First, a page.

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Ward: Masks reduce respiratory illness

Ward: Masks reduce respiratory illness
Medical Officer of Health, Dr Carl Ward. (FILE)

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Medical Officer of Health, Dr Carl Ward, believes certain behaviours associated with the COVID-19 restrictions seem to have assisted in cutting down asthma-related visits to the healthcare system.

Ward, who is based at the Glebe Polyclinic in St George said: “Let’s say anecdotally before COVID-19 that on average any clinic would have at least a “wheezer” per day that needed nebulising.

“When we started wearing masks, one of the things we would have seen was the number of persons presenting with respiratory problems dropped. Respiratory problems are one of the major triggers for asthma. All of the things that could decrease your chance of getting COVID-19 also reduce your chance of getting any respiratory illnesses which would trigger or worsen people’s asthma.”

The doctor noted that prior to the pandemic, it was common for people to ignore signs of illness and head into public spaces and infect others.

“What we as a society should have been doing before is the wearing of masks to protect others or staying home altogether. In Asia, because of the outbreaks of SARS and bird flu and any other illnesses and because of the issues they would have had with poor air quality, it was socially acceptable to be walking around in a mask pre COVID-19.”

However, if this was done in Barbados “people would have been wondering what they might have or if they’re a madman”, he said.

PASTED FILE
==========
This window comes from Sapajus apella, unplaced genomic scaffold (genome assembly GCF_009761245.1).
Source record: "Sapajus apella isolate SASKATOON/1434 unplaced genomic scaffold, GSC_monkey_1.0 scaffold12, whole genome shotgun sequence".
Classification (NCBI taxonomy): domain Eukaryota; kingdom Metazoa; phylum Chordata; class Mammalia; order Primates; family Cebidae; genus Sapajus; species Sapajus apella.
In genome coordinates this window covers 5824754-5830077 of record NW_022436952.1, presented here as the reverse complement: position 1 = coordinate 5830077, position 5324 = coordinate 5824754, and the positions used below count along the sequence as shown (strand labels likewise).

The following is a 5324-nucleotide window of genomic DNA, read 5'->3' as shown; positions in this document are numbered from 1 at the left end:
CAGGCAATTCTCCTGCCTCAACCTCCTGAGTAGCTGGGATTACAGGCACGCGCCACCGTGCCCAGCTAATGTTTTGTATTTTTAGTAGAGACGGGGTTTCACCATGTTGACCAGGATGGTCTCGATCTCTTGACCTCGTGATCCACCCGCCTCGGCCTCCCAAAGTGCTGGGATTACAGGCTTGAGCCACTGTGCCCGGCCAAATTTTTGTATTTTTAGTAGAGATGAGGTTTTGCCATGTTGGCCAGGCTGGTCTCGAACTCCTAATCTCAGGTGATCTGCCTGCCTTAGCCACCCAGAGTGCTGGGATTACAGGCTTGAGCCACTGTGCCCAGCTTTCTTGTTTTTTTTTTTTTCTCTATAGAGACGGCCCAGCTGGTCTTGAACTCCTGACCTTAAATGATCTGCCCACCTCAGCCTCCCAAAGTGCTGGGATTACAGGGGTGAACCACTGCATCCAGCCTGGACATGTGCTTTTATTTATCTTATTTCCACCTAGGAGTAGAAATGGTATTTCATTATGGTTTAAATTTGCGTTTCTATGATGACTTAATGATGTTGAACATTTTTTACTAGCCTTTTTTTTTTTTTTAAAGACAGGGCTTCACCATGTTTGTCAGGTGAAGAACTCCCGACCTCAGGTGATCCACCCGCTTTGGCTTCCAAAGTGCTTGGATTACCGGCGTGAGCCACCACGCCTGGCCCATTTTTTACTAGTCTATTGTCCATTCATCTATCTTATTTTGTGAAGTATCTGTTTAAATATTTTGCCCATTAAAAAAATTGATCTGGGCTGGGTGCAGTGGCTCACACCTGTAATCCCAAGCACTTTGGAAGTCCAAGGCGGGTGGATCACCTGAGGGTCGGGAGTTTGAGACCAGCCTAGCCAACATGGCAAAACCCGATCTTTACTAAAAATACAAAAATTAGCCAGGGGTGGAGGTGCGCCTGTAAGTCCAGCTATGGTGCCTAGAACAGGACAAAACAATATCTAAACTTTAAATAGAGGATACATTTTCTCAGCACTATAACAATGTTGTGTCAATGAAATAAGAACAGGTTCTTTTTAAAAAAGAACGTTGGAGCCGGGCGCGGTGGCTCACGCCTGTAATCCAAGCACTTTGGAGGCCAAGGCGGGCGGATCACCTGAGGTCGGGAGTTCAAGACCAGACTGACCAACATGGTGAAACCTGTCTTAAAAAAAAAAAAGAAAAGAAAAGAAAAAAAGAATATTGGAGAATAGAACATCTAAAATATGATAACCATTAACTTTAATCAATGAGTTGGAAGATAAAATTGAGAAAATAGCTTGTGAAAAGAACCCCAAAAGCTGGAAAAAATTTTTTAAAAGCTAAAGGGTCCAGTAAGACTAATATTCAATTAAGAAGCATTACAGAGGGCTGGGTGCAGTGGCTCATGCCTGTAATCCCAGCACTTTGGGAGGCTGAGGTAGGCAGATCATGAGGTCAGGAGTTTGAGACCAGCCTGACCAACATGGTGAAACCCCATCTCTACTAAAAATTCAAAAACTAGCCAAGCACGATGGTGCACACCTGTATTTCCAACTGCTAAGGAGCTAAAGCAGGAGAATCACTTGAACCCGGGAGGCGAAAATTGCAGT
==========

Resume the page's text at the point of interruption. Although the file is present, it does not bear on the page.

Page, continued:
Ward: Masks reduce respiratory illness
An asthma sufferer using a prescribed aerosol spray inhaler. (Asthma UK)

Now, people take more careful note of symptoms and how they feel.

“Prior to the COVID-19 pandemic it was extremely common for people to feel ill, decide they weren’t going to take a day off from work or couldn’t take the day off because their job wasn’t secure and they would go into work and get everyone in there sick. The restrictions and extra vigilance have improved things.”

However he cautioned that any decrease in asthma-related visits during the pandemic doesn’t guarantee that there are less asthma attacks or asthma-related problems happening. He said they also had to consider that people might have stayed away because they did not want to go into a facility or get locked down from work, so they would be managing from home.

Ward said the focus should be on proper “mask hygiene”.

“There are always going to be people who wear masks incorrectly and wear them too long and those that don’t know that when masks get wet they don’t work anymore. It no longer traps particles so anything that hits the mask will be pulled through,” he pointed out.

“It is also important to avoid masks with a valve as they allow expiration. If you have something, those masks will allow it out the valve into general circulation and infect others. I don’t like cloth masks but they are better than no masks. N95 and KN95 masks work best but they aren’t necessary. You might not need the 90% protection they provide in your day to day life. Surgical masks also do the job.”

President of the Barbados Asthma Association, Rosita Pollard, also stated that she noticed a decline in asthmatics getting in touch for medication or any other form of assistance.

Ward’s tips for asthmatics:

  • Stay hydrated. If you have mucus in your lungs and you are not hydrated it will be harder for it to move.
  • Use your preventer medicine as prescribed and do some degree of self-monitoring.
  • It can’t be a one size fits all method to living with asthma so should seek out your physician for more meditation.
  • Know what changes are being made to the way your asthma is being managed. (JC)